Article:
The Supreme Court decided in a 5-4 decision to grant governor Gavin Newsom of California power to include religious services in his state wide strategies for combating a pandemic. Writing for the majority, chief justice John Roberts noted that because religion was not singled out for targeted restrictions but included with a broad range of other gatherings, it did not violate the first amendment of the constitution. The case had been brought by the South Bay Pentecostal Church near San Diego and reached the high court in expedited manner.
Episcopal bishop of Washington DC Mariann Budde rebuked President Trump for disbursing a peaceful protest to use one of her diocesan churches for a political photo op. The church in question is St. John’s Episcopal Church across the street from the White House. The President walked there about 7 pm Monday night, stood in front of the damaged church, and had his picture taken holding up a Bible. After expressing her displeasure in no uncertain terms, the bishop said, “The Presidents are welcome as citizens of this country to pray alongside fellow citizens, to kneel before God in humility and to rededicate themselves to the task to what they’ve been elected.”
Popular singer for the Canadian Christian band Hawk Nelson, Jonathan Steingard announced that he is no longer a Christian and is, in fact, an atheist. He appealed for understanding and acceptance. This illustrates what was asserted several weeks ago following analysis of data from 33,897 non-religious Americans. Being atheist in America, it seems, is very difficult and causes problems in many areas of life. Atheists are 2.5 times more likely to experience negative events in education and public service than their religious counterparts, two times more likely in private business and three times more likely in employment. Researchers called atheists “an invisible minority” of the American population. Steingard grew up in the home of a Christian minister and feared “losing everything” if he was open about his spiritual journey.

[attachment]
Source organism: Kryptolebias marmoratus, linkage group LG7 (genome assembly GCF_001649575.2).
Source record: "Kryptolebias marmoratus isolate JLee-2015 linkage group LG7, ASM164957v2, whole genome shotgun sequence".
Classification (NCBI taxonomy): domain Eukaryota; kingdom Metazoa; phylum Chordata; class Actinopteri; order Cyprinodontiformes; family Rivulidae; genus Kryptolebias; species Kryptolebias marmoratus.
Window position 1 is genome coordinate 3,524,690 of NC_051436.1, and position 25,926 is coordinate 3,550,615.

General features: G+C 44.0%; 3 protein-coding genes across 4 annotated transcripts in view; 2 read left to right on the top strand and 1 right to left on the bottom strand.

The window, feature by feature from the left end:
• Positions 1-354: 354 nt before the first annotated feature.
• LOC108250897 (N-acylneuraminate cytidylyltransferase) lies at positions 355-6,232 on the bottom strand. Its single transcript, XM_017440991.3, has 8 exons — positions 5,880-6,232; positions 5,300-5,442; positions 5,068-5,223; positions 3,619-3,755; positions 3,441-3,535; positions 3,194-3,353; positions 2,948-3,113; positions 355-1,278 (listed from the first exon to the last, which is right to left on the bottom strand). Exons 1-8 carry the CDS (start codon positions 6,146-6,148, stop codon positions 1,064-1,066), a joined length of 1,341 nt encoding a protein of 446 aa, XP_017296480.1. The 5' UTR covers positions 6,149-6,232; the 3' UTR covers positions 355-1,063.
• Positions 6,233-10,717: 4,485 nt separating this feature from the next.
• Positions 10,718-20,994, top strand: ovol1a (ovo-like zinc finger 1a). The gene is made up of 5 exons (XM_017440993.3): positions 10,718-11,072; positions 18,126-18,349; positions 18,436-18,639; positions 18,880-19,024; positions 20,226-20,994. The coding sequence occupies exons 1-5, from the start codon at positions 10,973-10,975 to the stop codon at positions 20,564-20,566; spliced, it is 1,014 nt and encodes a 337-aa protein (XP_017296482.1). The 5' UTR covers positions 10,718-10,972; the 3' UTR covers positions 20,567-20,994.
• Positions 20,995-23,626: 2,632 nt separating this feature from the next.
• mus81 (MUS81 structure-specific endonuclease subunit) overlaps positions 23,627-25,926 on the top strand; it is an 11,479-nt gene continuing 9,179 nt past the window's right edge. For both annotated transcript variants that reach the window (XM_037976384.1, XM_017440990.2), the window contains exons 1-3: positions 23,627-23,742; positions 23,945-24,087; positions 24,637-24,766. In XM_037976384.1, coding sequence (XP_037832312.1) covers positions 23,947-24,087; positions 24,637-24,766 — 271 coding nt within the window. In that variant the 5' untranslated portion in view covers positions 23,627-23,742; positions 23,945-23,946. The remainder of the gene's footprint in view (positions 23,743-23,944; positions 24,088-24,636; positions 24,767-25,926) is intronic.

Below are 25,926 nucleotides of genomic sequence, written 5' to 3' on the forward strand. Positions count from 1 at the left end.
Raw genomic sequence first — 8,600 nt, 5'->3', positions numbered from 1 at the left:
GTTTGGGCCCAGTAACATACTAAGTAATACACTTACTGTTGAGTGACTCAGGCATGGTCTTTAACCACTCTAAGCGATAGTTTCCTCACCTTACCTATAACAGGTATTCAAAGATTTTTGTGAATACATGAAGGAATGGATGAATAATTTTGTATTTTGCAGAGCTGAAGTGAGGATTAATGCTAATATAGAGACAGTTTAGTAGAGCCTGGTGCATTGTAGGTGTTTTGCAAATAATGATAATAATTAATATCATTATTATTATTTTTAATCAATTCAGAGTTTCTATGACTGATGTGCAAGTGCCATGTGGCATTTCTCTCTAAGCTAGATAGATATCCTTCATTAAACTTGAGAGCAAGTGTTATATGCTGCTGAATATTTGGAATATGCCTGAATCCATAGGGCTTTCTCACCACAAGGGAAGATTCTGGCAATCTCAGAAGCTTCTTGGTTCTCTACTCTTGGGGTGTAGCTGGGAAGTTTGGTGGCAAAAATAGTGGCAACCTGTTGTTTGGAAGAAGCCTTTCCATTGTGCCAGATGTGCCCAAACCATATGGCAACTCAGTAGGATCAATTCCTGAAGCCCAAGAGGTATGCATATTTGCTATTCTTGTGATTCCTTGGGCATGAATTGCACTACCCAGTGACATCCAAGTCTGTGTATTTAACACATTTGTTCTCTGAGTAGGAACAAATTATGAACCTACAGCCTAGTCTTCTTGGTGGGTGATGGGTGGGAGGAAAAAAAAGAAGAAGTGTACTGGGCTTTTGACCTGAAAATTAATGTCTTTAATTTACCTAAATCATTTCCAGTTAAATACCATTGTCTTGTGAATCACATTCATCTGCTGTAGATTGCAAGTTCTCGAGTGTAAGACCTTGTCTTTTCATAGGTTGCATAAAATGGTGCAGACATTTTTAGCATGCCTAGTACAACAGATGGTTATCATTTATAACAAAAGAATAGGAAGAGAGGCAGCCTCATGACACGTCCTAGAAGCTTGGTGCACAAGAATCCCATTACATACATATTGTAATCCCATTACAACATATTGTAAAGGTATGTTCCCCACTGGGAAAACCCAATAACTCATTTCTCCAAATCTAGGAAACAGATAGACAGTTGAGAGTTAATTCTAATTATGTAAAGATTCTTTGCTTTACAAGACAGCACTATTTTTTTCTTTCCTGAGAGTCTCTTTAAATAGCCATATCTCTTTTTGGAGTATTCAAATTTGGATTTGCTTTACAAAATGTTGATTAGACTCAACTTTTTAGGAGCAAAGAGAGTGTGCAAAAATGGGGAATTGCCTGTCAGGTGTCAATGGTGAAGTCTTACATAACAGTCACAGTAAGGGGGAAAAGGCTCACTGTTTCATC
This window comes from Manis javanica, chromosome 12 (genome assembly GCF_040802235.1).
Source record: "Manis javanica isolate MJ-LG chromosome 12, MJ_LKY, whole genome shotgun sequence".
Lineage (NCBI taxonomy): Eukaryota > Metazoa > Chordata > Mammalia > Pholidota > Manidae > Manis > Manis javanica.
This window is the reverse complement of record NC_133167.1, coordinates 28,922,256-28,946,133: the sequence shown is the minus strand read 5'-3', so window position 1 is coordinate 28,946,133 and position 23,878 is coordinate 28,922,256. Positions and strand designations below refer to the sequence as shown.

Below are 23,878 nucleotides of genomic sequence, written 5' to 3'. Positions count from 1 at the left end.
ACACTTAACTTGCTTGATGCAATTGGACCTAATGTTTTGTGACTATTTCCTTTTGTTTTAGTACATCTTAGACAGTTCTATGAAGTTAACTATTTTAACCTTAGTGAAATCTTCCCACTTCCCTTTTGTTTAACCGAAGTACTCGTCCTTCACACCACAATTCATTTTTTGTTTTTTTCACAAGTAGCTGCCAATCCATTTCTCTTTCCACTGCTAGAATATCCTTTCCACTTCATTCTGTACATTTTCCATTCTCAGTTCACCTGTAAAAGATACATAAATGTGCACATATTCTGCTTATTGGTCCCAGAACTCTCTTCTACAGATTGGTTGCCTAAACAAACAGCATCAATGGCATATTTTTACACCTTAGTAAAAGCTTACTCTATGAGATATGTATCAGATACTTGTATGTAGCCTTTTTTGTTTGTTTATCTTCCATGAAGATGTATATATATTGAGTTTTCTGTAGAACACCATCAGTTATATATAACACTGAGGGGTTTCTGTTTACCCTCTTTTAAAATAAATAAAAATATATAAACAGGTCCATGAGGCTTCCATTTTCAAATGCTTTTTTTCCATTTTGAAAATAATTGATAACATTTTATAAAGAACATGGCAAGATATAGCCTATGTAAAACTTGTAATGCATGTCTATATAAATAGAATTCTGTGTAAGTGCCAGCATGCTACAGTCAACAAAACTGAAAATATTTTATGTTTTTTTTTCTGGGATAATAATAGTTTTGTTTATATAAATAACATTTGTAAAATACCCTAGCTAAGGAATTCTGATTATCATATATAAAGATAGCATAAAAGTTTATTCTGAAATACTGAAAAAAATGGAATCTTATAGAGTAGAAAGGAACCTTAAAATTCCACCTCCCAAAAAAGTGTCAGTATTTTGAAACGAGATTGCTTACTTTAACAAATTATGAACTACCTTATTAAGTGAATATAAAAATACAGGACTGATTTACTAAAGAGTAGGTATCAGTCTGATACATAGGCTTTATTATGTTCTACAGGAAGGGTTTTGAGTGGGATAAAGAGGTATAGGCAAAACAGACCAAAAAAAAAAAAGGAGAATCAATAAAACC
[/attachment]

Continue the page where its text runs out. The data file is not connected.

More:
The Texas Supreme Court has ruled in favor of a break-away group of Episcopalians, granting them property worth an estimated $100 million. In 2008, a majority of the Episcopalians in the region voted to leave the Episcopal Church of America and affiliate with a new more conservative group called the Anglican Church in North America. They wanted to retain ownership of their property, but a provision of the Episcopal Church stipulates that local congregations hold their property in trust for the national organization. Most courts around the country have rule that property in such situations belongs to the parent body, the Episcopal Church of America. The case in Texas may be appealed to the U. S. Supreme Court.
Christians and Jews around the country celebrated Pentecost this past week and largely in very similar ways: at home! Jews celebrate the giving of the Law, called the Torah, to Moses and engage in such things as the reading of the Torah, decorating of homes with greenery, and eating communal meals. Christians celebrate the Holy Spirit, derived by a story in The Acts of the Apostles. They dress in red and normally engage in festive public worship. The Christian story of Pentecost includes references to speaking in tongues which has given rise to the most significant Christian movement of the last century, often called the Pentecostal movement, and sometimes the Charismatic Movement.